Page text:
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Thread started 23 Nov 2009 (Monday) 23:06
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7D + Nikon SG-3IR = Flash control bliss / HOWTO

 
int2str
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Nov 23, 2009 23:06 |  #1

I've been using my 7D's built-in pop-up flash to control external Speedlites more and more. One problem with that setup is that the built-in flash is aimed directly at the subject. So even if it's not contributing to the exposure, it still get's in the way. The built-in flash will either inadvertently contribute some light to the exposure after all, or it will "blind" the model enough to cause some squinting or blinking.

The solution (for now) comes from Nikon in form of the Nikon SG-3IR. It's a shield for the internal flash that only lets non-visible IR light through the shield and thus doesn't blind the model.

Here's what it looks like:

IMAGE: http://lh5.ggpht.com/_uFrS5yCiGps/SwtmiTkYI4I/AAAAAAAANEI/KUEDgwpAEac/s800/IMG_3518.JPG

The panel mount slides onto your hot-shoe and the panel flips down in front of the built-in flash to block the visible light. The front panel looks solid in this picture, but the fron of the unit has some slots to let IR light through that appear black, but are not.

Unfortunately, this panel will not work "straight out of the box". When the panel is in place in the hot-shoe, the camera thinks that an external flash is mounted and will not allow the built-in flash to be popped up. The solution is to grind away or cut out the right part of the panel holder that slides into the hot-shoe on the camera. If you look closely at the picture above, you can see where I cut-away part of the plastic. Doing this will prevent a micro-switch inside the camera hot-shoe from being depressed thus preventing the camera from recognizing the insert.

The result?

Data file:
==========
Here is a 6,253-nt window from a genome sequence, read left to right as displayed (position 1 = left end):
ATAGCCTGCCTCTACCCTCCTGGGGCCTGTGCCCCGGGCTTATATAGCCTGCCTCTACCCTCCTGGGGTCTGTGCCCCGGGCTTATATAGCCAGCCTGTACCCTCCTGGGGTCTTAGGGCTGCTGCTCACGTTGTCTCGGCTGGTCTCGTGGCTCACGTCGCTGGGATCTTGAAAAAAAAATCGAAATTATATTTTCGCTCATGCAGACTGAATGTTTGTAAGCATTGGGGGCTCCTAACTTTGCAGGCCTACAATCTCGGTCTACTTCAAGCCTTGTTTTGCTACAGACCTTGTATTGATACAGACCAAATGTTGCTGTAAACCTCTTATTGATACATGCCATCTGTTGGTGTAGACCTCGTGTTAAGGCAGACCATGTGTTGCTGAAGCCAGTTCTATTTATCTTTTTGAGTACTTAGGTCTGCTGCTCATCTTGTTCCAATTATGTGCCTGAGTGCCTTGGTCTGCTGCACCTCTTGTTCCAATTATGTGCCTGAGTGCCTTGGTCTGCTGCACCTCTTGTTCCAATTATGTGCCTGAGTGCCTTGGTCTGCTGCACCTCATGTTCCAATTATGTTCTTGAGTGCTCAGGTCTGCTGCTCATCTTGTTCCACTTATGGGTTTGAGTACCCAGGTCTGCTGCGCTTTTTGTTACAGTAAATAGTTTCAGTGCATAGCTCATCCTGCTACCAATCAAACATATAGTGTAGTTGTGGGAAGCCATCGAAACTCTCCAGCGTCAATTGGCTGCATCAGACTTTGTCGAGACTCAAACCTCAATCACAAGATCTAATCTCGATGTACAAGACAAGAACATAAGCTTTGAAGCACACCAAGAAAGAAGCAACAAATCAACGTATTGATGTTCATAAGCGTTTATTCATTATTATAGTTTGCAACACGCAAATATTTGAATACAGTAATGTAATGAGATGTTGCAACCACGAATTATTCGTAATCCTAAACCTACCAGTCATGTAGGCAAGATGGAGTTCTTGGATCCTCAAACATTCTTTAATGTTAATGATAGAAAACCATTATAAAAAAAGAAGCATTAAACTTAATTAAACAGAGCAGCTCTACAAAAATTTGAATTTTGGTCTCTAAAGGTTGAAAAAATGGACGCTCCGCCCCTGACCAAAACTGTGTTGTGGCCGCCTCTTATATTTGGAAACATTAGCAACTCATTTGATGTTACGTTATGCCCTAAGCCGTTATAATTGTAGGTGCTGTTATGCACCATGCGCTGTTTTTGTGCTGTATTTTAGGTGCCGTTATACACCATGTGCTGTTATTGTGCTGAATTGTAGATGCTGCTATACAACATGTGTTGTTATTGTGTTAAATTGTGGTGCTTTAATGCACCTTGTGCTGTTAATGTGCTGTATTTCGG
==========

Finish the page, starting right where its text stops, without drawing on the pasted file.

Here's a picture of yours truly in front of a mirror. There is a Canon EX 580 II on a light stand next to me bounced off the ceiling. The on-board flash is only used to trigger the external flash. But without the shield (or flipped up in this case), you can see that the on-board flash still contributes to the exposure:

IMAGE: http://lh6.ggpht.com/_uFrS5yCiGps/Swtm1IOWLLI/AAAAAAAANEc/rNq1U1Ybop4/s800/IMG_3537.JPG

Now here's the same shot again with the shield flipped down. The 580 EX is still being triggered without problems, but the on-board flash does not blind the model anymore or contribute to the exposure:

IMAGE: http://lh4.ggpht.com/_uFrS5yCiGps/SwtmrMZEF4I/AAAAAAAANEQ/yU65Cywx0qs/s800/IMG_3536.JPG

The SG-3IR is available online for around $12.

See, something good came out of Nikon after all :)



  
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Rai33
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Nov 23, 2009 23:17 |  #2

Nifty


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NeoTokyo
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Nov 24, 2009 02:22 |  #3

Awesome solution there :)


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NaKiD ­ EyE
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Nov 24, 2009 02:48 |  #4

nice. still prefer my cybersyncs though.




  
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shaker69
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Nov 24, 2009 02:50 |  #5

Ha! That's awesome.


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DCMP
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Nov 24, 2009 02:58 as a reply to  @ shaker69's post |  #6

Great! Ive been looking at that Nikon piece, and hoping someone would test it out. Does it still feel secure and stable after the shaving?




  
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int2str
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Nov 24, 2009 03:01 |  #7

DCMP wrote in post #9071836 (external link)
Does it still feel secure and stable after the shaving?

Not 100%... But I've shaken and wiggled the camera quite a bit (to test) and it certainly doesn't come off by itself. But it's not as solid anymore as with the shave.

If you look at how I cut the plastic, you'll see I left a bit of plastic towards the back. That hooks it under the show a little bit which gives it some additional strength.




  
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apersson850
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Nov 26, 2009 16:05 as a reply to  @ int2str's post |  #8

The switch in the hotshoe is so sensitive, that you can only allow the plastic part to enter into the hotshoe for about 2 mm. Any more on the right side, and you are lost. But the spring is sloping, so it ought to be possible to grind it off in a wedge-shaped way and keep it for up to 4 mm or so, at the upper part.


Anders

  
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Perfect_10
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Nov 26, 2009 16:19 |  #9